THE AFRICAN QUEEN  [Special Restoration Edition] [Blu-ray] [UK Release] From the Golden Age of cinema ‘The African Queen’ is a truly magnificent film adapted from a novel by C.S. Forester. Starring Humphrey Bogart in his Oscar-winning portrayal of Charlie Allnut, the slovenly, gin-swilling captain of a tramp steamer called the African Queen, which ships supplies to small East African villages during World War I in August/September 1914. Katharine Hepburn plays Rose Sayer, the maiden-lady sister of a prim British missionary [Robert Morley].
When invading Germans kill the missionary and level the village, Allnut offers to take Rose back to civilisation. She can't tolerate his drinking or bad manners, he isn't crazy about her imperious, judgmental attitude. However it does not take long before their passionate dislike turns to love. Together the disparate duo works to ensure their survival on the treacherous waters and devise an ingenious way to destroy a German gunboat.
‘The African Queen’ may well be the perfect adventure film, its roller-coaster storyline complemented by the chemistry between its stars. Along with masterful direction from John Huston, the wonderful script makes this a rare treat indeed.
The film’s restoration in 2010: ITV STUDIOS Global Entertainment has partnered with Paramount Pictures to save this great classic and restore it back to its former glory. The Original 35mm three strip camera negatives were scanned at high resolution and digitally recombined using restoration tools to repair tears and scratches, remove dirt and stabilise the picture. The soundtrack underwent full digital audio restoration removing clicks, hum, and other audio defects before creating a new Optical soundtrack negative. The Digital files have been output to a high resolution digital cinema File as well as creating a pristine new combined 35mm negative and an HD master. This is a fine example of how today’s technologies can protect and preserve classic films both digitally and photo-chemically for the next 100 years and beyond.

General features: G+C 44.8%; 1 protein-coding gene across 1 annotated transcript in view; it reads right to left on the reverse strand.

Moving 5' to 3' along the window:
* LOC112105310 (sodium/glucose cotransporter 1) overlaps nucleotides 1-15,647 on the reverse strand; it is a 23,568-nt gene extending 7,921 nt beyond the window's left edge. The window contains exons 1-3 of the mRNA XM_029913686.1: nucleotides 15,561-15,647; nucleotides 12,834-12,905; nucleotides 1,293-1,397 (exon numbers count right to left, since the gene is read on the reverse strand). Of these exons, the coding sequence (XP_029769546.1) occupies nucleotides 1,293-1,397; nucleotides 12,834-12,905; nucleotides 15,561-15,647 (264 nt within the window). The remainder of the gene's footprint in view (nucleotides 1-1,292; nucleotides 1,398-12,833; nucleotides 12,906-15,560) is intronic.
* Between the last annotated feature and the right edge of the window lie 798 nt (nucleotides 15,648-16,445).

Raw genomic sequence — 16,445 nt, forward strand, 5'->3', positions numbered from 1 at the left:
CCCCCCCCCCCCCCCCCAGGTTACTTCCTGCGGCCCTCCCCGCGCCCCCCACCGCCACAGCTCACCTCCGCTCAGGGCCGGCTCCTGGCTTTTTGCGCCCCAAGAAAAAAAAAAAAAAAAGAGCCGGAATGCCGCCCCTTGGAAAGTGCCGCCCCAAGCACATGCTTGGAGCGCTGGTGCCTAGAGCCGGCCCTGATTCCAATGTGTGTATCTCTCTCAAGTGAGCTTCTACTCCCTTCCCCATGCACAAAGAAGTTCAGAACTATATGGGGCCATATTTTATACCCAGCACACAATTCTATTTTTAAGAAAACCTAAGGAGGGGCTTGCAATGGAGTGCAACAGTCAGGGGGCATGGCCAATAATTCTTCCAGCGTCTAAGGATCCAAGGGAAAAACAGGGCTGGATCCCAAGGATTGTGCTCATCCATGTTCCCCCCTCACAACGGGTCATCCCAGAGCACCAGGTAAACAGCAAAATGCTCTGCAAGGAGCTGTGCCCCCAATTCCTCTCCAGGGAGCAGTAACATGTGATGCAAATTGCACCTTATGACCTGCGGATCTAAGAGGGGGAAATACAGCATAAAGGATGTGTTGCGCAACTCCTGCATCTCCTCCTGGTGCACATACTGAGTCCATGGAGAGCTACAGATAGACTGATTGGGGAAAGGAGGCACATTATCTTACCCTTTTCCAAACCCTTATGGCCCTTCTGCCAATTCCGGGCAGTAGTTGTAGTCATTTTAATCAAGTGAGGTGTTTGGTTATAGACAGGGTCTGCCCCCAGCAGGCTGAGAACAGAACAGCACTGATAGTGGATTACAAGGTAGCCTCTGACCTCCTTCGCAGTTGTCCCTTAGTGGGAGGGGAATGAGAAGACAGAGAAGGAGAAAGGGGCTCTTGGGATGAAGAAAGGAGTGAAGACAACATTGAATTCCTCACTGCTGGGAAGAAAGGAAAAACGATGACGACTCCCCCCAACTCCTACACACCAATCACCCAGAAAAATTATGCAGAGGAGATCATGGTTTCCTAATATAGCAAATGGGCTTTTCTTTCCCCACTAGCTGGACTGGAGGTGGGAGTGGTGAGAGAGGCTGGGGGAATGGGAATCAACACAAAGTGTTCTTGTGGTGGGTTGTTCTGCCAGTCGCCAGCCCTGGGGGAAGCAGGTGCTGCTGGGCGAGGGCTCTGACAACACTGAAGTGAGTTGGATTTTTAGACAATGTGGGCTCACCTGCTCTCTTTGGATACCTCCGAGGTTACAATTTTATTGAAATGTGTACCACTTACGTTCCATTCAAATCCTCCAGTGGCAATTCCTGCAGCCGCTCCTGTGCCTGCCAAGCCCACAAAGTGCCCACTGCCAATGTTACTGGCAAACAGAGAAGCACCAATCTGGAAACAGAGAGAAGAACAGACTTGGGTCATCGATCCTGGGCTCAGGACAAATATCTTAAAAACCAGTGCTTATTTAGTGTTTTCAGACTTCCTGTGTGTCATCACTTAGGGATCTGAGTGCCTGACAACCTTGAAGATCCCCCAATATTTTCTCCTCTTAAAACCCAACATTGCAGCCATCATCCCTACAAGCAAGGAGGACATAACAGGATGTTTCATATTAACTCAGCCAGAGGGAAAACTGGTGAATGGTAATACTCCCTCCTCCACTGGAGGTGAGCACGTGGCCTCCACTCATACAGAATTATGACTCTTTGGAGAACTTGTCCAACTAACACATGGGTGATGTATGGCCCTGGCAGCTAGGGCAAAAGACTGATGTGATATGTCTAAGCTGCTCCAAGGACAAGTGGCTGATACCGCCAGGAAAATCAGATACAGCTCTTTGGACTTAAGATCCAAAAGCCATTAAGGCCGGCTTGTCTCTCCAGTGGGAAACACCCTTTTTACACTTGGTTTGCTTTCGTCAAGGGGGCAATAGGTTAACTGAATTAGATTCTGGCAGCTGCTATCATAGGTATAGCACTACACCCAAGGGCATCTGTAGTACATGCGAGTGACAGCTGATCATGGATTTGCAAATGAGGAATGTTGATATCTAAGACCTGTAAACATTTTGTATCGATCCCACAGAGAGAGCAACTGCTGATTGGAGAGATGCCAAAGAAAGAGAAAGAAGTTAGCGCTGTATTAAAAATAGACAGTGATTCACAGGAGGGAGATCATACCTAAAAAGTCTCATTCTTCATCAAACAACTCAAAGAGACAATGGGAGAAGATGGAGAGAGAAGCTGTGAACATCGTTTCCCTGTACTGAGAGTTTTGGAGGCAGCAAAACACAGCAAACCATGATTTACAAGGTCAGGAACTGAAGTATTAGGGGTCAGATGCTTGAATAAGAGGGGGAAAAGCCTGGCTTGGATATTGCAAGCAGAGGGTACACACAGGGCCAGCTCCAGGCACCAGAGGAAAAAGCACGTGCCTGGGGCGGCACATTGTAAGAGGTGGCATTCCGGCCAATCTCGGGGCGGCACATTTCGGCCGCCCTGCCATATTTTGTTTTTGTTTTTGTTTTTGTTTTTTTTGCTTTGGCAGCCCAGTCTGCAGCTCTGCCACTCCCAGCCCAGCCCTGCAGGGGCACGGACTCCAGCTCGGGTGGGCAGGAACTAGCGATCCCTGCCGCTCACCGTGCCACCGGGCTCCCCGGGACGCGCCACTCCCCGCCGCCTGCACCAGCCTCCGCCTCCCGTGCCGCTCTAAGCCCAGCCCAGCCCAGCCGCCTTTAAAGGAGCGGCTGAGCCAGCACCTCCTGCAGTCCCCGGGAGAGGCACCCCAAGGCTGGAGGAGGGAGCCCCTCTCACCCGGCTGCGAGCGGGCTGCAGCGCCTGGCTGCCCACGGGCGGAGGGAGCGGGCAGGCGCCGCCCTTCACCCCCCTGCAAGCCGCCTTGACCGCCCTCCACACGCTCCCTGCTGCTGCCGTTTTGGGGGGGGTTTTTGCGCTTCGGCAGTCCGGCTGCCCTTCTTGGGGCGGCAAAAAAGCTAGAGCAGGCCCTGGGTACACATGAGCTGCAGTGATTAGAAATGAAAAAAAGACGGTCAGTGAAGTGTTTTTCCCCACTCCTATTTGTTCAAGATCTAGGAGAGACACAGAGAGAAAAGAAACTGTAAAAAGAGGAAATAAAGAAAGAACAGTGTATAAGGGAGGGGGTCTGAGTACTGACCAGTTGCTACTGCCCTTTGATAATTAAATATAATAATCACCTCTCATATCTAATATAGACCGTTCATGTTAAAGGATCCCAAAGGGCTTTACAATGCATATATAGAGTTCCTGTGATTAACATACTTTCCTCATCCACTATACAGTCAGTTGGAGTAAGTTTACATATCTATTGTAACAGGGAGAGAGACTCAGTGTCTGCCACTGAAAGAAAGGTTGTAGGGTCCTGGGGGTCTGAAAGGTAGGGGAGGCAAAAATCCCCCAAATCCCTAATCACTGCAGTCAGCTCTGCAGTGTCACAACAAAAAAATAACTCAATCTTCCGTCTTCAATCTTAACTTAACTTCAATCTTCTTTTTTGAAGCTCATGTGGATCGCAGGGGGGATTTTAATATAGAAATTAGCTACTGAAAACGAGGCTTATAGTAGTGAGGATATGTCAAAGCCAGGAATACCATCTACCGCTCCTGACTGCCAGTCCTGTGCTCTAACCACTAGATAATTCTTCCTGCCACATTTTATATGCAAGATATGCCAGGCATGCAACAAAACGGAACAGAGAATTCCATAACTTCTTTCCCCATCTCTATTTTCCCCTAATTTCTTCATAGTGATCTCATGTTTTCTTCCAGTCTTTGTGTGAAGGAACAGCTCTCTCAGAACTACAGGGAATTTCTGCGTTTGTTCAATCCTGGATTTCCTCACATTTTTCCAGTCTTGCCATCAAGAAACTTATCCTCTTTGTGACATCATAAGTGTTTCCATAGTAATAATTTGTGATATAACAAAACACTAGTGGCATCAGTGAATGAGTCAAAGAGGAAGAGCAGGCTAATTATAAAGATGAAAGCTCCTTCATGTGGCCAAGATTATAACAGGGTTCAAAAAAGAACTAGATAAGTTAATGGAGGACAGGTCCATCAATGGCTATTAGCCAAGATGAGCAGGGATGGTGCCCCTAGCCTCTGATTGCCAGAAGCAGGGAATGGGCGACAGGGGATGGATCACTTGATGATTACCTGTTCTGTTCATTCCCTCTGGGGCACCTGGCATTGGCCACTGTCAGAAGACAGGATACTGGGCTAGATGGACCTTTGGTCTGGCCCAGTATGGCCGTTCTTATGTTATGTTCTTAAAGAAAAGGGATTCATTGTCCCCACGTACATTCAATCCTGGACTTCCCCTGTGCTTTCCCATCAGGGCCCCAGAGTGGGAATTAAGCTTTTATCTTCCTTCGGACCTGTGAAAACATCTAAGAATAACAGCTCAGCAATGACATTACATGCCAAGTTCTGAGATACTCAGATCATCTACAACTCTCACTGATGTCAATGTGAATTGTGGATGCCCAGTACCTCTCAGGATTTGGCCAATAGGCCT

FILM FACT: Awards and Honours: Won an Academy Award® for Best Actor in a Leading Role (Humphrey Bogart). Nominated: Best Actress in a Leading Role (Katharine Hepburn). Best Adapted Screenplay (James Agee and John Huston) and Best Director (John Huston).
Cast: Katharine Hepburn, Robert Morley, Humphrey Bogart, Peter Bull, Theodore Bikel, Walter Gotell, Peter Swanwick and Richard Marner
Director: John Huston
Producers: John Woolf (uncredited) and Sam Spiegel
Screenplay: C.S. Forester, James Agee and John Huston
Composer: Allan Gray
Cinematography: Jack Cardiff
Video Resolution: 1080p [Technicolor]
Aspect Ratio: 4:3 [with black bars either side of the image]
Audio: English: 2.0 Dolby Digital Mono
Subtitles: English SDH
Running Time: 105 minutes
Region: Region B/2
Number of discs: 1
Studio: ITV Studios Home Entertainment
Andrew’s Blu-ray Review: 'The African Queen' has been consistently praised and admired by critics and audiences alike since its 1951 premiere, but for several years John Huston's stirring romantic adventure also carried the dubious distinction of being the only picture on the AFI's list of the 100 Greatest American Movies yet to see a digital release. That frustrating fact sent diehard cinephiles into periodic apoplectic fits, but Paramount, after much wrangling, at last secured and then painstakingly restored the film's original three-strip negative, which had been locked away in a British vault. (According to the studio, all American prints had deteriorated to such a degree they were unsuitable for re-mastering.) And now, after what seems like an eternity, this Holy Grail film hits the home video market not only in standard definition, but also in glorious 1080p Technicolor.
And let me tell you, the wait has been worth it. Classic film fans who don't rhapsodize over this superior effort, which breathes new life into this venerable drama, should head straight to the optometrist, because 'The African Queen' is a kingly specimen that will thrill even the most discriminating high-definition viewers.